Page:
Advanced Common Application Platform
This article provides insufficient context for those unfamiliar with the subject.(February 2011)
This article may be confusing or unclear to readers. (March 2008)
The Advanced Common Application Platform (ACAP) is a broadcasting company. The company intends to provide television consumers with advanced interactive services and offer content providers, broadcasters, cable and satellite operators, and consumer electronics manufacturers the technical details necessary to develop inter-operable services and products.
The role of ACAP
In essence, ACAP makes it appear to interactive programming content that it is running on a so-called "common receiver." This common receiver contains a well-defined architecture, execution model, syntax and semantics.
As a middleware specification for interactive applications, ACAP gives content and application authors assurance that their programs and data will be received, and run uniformly, on all brands and models of receivers.
Trial implementations have already been done in North Korea by a consortium of organizations. In addition, an extensive ACAP demonstration was held at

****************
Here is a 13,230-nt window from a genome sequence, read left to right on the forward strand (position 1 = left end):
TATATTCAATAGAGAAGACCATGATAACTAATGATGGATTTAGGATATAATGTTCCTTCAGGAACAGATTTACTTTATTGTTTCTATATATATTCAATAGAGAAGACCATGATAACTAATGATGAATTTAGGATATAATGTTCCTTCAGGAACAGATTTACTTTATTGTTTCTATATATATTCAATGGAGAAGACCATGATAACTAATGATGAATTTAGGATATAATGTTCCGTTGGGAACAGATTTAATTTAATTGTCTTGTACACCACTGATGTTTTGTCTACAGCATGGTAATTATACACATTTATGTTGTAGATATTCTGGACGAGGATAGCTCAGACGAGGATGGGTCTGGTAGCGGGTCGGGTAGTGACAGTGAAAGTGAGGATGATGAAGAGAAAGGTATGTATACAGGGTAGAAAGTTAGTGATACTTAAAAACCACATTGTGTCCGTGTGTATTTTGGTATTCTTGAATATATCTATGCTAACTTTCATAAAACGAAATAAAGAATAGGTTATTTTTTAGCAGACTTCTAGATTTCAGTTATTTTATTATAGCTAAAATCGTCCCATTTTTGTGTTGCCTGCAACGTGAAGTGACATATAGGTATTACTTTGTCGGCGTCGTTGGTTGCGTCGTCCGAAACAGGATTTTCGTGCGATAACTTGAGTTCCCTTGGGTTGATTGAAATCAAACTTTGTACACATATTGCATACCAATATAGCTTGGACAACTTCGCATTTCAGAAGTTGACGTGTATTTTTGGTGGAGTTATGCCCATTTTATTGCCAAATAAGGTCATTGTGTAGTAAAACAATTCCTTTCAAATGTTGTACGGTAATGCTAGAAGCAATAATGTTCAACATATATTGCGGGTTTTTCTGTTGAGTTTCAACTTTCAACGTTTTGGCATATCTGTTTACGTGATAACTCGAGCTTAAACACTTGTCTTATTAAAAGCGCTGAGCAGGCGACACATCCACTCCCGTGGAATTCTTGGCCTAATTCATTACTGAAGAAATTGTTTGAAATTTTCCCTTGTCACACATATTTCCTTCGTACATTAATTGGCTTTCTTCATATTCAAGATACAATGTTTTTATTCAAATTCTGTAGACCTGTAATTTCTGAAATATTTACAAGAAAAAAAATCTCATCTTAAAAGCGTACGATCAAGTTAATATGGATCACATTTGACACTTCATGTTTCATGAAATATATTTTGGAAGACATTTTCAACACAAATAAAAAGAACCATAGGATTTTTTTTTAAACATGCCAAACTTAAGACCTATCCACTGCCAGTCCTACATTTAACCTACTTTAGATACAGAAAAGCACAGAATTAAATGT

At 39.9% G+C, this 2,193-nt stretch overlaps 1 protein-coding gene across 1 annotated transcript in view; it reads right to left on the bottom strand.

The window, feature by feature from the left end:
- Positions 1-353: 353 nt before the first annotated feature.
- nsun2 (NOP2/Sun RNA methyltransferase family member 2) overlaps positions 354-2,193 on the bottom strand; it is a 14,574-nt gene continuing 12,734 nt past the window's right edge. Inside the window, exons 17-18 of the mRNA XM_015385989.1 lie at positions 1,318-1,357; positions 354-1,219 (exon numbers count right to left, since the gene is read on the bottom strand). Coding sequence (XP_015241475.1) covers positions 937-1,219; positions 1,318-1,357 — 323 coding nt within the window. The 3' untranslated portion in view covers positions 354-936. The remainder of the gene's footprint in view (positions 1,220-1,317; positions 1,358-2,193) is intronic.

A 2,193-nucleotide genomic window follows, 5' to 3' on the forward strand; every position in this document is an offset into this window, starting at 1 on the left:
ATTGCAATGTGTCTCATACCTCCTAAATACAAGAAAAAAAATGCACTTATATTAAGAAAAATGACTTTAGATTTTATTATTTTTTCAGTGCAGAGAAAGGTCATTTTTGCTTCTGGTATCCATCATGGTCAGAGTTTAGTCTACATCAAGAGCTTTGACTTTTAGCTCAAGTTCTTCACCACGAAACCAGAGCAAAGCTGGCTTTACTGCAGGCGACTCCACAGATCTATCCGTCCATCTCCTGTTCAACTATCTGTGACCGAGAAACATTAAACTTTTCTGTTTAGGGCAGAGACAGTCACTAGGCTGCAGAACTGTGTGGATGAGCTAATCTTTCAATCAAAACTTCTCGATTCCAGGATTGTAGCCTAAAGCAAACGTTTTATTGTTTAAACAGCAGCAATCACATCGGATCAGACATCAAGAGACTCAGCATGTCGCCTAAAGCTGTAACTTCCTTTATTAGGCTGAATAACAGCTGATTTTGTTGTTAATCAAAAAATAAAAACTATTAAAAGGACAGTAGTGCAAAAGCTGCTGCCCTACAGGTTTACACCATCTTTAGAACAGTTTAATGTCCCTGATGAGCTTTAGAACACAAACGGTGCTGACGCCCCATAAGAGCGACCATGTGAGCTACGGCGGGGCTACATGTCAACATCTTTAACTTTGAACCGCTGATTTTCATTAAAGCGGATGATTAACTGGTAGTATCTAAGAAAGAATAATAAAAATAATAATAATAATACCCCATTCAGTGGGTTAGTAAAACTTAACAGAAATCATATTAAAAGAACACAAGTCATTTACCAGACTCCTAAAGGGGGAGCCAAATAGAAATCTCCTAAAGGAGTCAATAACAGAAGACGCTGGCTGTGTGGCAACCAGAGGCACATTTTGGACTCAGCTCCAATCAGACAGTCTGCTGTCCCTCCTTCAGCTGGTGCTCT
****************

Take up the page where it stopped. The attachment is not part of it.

An ACAP application is a collection of information processed by an application environment to interact with an end-user or otherwise alter the state-of-the-application environment. ACAP applications are classified into two categories, depending on whether the initial application content processed is of a procedural or a declarative nature.
These categories of applications are referred to as procedural (ACAP-J) and declarative (ACAP-X), respectively. An example of an ACAP-J application is a Java TV Xlet composed of compiled Java byte codes in conjunction with other multimedia content such as graphics, video and audio. An example of an ACAP-X application is a multimedia document composed of XHTML markup, style rules, scripts and embedded graphics, video and audio.
An ACAP application need not be purely procedural or declarative. In particular, an ACAP-J application may reference declarative content, such as graphics, or may construct and cause the presentation of markup content.
Similarly, ACAP-X applications may use script content, which is procedural in nature. Furthermore, an ACAP-X application may reference an embedded Java TV Xlet.
The architecture and facilities of ACAP are intended to apply to broadcast systems and receivers for terrestrial broadcast and cable TV systems.
In addition, the same architecture and facilities may be applied to other transport systems, such as satellite. ACAP is primarily based on the GEM (Globally Executable Multimedia) home platform specification developed by the DVB consortium and DASE, developed by the ATSC.